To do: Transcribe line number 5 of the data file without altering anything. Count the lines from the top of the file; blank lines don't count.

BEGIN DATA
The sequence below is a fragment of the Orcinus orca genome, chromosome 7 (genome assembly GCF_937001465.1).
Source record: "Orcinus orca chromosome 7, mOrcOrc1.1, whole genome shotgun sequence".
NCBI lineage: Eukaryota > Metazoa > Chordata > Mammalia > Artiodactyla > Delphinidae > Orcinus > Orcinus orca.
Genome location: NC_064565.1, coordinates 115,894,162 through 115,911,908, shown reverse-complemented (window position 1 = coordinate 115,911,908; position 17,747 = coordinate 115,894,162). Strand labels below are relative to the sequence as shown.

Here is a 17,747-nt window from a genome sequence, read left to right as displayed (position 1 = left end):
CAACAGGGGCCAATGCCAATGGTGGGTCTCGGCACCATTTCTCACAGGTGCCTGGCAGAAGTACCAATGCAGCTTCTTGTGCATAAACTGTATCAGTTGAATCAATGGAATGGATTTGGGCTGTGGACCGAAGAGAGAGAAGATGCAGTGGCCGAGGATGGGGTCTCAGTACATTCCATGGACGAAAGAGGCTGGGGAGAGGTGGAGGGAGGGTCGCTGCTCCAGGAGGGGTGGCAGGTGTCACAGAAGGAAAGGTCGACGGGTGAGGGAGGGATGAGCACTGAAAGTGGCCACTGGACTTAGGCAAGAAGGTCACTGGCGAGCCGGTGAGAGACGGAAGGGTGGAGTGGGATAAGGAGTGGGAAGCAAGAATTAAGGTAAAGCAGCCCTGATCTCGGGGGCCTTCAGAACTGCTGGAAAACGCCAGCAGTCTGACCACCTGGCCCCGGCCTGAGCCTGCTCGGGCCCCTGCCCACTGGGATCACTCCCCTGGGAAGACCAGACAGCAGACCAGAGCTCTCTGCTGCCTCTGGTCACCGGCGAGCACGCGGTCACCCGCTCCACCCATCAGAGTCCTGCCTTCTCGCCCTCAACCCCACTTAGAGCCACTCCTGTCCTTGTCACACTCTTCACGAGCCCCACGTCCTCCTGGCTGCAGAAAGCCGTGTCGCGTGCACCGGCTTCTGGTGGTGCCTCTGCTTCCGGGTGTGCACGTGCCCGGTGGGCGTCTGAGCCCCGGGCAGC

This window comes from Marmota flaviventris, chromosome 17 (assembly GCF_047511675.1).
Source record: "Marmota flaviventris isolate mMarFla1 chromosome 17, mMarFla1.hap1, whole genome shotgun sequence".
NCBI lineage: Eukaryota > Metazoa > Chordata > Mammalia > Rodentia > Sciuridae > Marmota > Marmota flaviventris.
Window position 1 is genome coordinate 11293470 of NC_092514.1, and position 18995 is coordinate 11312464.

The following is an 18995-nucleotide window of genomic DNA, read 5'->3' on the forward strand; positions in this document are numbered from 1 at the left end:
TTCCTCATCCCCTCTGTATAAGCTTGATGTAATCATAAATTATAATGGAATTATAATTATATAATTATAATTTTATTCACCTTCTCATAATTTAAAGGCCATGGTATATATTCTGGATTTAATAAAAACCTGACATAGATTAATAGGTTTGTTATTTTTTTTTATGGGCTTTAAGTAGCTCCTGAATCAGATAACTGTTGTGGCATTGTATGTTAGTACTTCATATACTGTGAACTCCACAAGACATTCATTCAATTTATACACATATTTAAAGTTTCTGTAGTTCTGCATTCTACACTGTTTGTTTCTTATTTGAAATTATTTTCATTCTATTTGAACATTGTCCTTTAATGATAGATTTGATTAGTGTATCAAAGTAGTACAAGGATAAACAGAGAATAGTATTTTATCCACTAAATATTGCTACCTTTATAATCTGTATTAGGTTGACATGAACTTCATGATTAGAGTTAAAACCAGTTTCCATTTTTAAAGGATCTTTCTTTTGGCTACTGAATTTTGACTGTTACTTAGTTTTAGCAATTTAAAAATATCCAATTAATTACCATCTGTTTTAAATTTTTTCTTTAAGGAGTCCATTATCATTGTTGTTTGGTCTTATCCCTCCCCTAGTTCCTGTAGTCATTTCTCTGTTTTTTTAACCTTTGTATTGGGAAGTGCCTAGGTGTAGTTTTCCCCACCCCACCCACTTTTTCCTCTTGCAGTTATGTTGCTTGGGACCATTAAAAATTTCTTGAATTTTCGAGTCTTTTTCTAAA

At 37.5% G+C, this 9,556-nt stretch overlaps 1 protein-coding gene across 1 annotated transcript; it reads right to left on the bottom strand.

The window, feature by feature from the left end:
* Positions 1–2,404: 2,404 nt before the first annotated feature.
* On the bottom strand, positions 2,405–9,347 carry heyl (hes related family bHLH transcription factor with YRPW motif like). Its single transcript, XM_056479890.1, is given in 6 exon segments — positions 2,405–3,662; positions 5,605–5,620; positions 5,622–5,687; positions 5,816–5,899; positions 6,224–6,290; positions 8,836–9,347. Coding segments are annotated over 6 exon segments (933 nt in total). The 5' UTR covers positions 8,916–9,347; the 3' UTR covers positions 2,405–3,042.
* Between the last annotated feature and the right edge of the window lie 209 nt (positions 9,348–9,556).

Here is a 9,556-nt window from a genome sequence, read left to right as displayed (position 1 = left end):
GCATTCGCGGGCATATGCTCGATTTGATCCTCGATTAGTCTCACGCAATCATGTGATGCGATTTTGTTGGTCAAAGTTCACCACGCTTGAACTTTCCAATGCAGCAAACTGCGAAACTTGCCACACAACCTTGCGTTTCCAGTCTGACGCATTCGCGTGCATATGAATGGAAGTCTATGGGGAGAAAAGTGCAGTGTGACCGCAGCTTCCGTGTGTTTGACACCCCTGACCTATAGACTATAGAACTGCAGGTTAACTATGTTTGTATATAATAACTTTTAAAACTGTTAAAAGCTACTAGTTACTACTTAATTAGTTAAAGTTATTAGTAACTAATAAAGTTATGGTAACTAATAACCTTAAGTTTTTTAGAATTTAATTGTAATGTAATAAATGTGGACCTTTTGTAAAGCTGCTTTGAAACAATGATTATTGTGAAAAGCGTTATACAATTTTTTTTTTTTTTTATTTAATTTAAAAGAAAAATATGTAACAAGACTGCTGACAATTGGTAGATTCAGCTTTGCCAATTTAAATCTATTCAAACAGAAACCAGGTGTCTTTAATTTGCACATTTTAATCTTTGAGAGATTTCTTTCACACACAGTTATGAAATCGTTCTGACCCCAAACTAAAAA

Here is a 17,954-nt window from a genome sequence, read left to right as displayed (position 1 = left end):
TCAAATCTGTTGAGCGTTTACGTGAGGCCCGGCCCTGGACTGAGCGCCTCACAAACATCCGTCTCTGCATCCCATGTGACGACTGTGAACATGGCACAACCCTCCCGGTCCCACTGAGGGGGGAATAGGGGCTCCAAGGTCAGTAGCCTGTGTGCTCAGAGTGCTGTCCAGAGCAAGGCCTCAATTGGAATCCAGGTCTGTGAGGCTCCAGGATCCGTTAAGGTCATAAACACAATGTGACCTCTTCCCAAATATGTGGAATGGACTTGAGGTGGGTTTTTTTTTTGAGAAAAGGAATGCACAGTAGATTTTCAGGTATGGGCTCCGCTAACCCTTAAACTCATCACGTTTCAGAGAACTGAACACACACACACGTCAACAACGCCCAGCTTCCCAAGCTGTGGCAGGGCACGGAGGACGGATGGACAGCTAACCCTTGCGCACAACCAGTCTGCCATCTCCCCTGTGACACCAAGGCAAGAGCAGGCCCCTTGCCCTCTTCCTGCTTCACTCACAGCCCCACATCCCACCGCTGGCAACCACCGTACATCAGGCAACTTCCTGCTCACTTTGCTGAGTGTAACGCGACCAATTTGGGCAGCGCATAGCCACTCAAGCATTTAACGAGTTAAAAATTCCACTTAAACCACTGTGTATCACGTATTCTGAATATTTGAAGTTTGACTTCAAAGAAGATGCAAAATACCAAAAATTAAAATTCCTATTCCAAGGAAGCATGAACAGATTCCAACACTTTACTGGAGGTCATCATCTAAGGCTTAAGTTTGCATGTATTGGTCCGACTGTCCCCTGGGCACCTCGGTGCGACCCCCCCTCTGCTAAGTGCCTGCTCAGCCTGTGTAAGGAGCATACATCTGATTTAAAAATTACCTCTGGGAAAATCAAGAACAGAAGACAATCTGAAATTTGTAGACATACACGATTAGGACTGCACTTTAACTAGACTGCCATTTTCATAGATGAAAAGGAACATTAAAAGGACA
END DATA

Here is a 17,747-nt window from a genome sequence, read left to right as displayed (position 1 = left end):